Does fundraising scare the crap out of you?


As I work on my organization’s spring fundraising campaign, my mind is on those people for whom fundraising feels like a terrifying venture. Few people want to admit they are afraid of fundraising. If you look at fundraising the wrong way, you assume you’ll feel guilty asking your personal friends and others in your network for money. And if you admit that asking them scares you, you may feel a sense of guilt if it seems like you’re letting your cause down.

The best way I’ve heard it explained to me is that fundraising is not about “begging friends for money.” It’s about joy. You feel it for your cause, and you can give your friends an opportunity to feel it too, by supporting something that matters to you and the world. There’s no shame in rallying support for a good cause!

Here are a few tips that have helped me get over my own fears of fundraising over the past several years:

  1. Start by asking some one you trust for feedback – I ran my fundraising letter by my mom! She already has good business savvy, and there’s no risk she’ll think less of me if my letter doesn’t rock her socks off right away (she’s my mom after all). Plus, getting feedback on your request opens the door for great dialogue and establishes trust. Not to mention, people love being asked for advice.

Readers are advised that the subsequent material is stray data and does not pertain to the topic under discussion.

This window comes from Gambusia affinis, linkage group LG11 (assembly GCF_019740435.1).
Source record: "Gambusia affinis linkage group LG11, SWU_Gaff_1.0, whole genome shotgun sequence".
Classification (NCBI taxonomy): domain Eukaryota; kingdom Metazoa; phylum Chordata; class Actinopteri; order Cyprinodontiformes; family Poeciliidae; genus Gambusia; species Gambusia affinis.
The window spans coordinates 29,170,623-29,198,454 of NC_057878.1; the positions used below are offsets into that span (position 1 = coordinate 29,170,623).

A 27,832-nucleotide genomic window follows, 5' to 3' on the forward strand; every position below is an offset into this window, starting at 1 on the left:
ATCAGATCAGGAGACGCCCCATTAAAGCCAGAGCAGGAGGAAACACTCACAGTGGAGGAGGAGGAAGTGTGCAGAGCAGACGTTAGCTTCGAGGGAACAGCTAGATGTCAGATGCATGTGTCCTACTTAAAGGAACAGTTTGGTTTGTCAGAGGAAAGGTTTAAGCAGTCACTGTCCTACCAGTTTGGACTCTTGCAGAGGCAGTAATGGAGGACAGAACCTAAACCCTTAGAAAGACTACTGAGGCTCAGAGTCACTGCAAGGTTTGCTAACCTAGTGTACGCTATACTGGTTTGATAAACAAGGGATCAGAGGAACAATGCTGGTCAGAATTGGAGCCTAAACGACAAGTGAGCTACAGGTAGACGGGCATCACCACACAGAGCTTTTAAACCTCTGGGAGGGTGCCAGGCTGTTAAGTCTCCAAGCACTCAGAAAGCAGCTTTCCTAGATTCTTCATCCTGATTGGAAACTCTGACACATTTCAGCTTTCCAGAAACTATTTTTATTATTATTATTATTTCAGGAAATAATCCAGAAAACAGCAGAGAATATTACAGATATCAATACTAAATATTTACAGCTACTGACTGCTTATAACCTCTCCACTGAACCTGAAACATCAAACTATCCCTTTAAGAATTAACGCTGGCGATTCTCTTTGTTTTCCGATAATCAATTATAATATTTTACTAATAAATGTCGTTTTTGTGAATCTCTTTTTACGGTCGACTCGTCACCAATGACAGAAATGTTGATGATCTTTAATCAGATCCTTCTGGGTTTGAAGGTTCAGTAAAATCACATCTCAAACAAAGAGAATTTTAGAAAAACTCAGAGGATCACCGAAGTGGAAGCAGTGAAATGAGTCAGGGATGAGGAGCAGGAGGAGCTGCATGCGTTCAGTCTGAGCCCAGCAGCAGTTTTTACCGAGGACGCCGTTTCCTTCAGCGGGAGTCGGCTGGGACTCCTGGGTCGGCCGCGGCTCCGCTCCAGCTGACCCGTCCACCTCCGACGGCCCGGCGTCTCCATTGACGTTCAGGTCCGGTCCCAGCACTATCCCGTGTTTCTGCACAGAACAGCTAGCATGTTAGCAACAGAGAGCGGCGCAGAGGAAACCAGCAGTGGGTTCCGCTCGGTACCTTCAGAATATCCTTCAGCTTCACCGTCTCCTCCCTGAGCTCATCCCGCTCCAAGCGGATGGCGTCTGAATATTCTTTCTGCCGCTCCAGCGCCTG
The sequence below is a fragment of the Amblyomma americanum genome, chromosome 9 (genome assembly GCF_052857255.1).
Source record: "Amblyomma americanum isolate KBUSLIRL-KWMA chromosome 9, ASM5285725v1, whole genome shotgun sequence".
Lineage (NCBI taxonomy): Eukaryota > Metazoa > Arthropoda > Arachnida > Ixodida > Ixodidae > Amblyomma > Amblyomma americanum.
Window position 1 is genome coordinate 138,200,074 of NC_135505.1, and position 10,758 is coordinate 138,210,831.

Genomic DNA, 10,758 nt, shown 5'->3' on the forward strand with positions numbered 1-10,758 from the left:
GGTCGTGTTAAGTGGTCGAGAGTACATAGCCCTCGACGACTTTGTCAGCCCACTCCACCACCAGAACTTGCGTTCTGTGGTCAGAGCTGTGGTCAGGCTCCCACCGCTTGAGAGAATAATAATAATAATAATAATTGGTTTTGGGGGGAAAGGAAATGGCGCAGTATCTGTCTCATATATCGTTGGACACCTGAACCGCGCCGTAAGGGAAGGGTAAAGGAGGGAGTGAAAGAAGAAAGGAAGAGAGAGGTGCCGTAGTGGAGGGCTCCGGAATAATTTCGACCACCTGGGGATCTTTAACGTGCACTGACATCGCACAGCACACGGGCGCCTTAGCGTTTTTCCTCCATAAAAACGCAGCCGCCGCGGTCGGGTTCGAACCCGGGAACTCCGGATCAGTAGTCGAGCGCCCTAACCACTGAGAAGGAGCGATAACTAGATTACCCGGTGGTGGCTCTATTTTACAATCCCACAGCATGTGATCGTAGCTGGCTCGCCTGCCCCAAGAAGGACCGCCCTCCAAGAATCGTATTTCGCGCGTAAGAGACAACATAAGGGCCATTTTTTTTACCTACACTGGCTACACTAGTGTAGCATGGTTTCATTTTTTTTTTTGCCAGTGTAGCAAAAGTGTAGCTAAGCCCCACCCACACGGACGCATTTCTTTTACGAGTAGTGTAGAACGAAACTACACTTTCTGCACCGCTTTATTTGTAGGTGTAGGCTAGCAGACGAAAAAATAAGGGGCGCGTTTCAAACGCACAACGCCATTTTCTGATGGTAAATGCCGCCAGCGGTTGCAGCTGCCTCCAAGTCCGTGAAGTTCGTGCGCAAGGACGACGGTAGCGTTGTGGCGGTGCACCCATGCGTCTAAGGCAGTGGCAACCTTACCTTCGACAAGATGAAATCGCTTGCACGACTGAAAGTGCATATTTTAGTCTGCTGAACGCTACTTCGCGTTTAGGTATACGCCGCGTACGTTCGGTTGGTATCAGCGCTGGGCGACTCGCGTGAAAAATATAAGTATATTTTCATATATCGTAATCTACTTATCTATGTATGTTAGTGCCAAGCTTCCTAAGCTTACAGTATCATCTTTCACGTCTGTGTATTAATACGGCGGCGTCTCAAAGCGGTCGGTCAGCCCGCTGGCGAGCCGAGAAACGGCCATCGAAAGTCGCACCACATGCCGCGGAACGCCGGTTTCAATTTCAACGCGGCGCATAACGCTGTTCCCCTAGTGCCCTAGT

2. Re: Mom. Yes, I also asked her for a contribution. :) If fundraising intimidates you, starting with people who love you and are likely to help out (or at least be able to tell you ‘no’ without risk of being annoyed) will encourage and empower you to keep going. If you’re intimidating, getting a few little ‘wins’ under your belt to start out will show you that you can truly do it.
  3. There’s a time to be professional, and a time to be yourself. Fundraising may seem like the time to flex your business savvy, but – perhaps counter-intuitively – it’s more important to just be yourself here. Be quirky. Be personal, fun, and warm, and genuine. Nobody wants to give money to a robot. They want to give money to a human being they care about who cares about a cause.
  4. If you’re fundraising for a cause, presumably you already have a passion for said cause. Why? Know your reasons – personal and otherwise – and explain them. You know that it’s not just about having money in a pot. It’s about being real about the resources you need to accomplish a big impact.

Trust your friends to have common sense and understand that it takes resources to make a huge difference. Reinforce that by showing them that your passion and trustworthiness will see those resources well-spent. Remember you’re not asking them for a hand-out. You’re asking them for an investment in improving lives and changing the community for the better! Everybody’s down for that.

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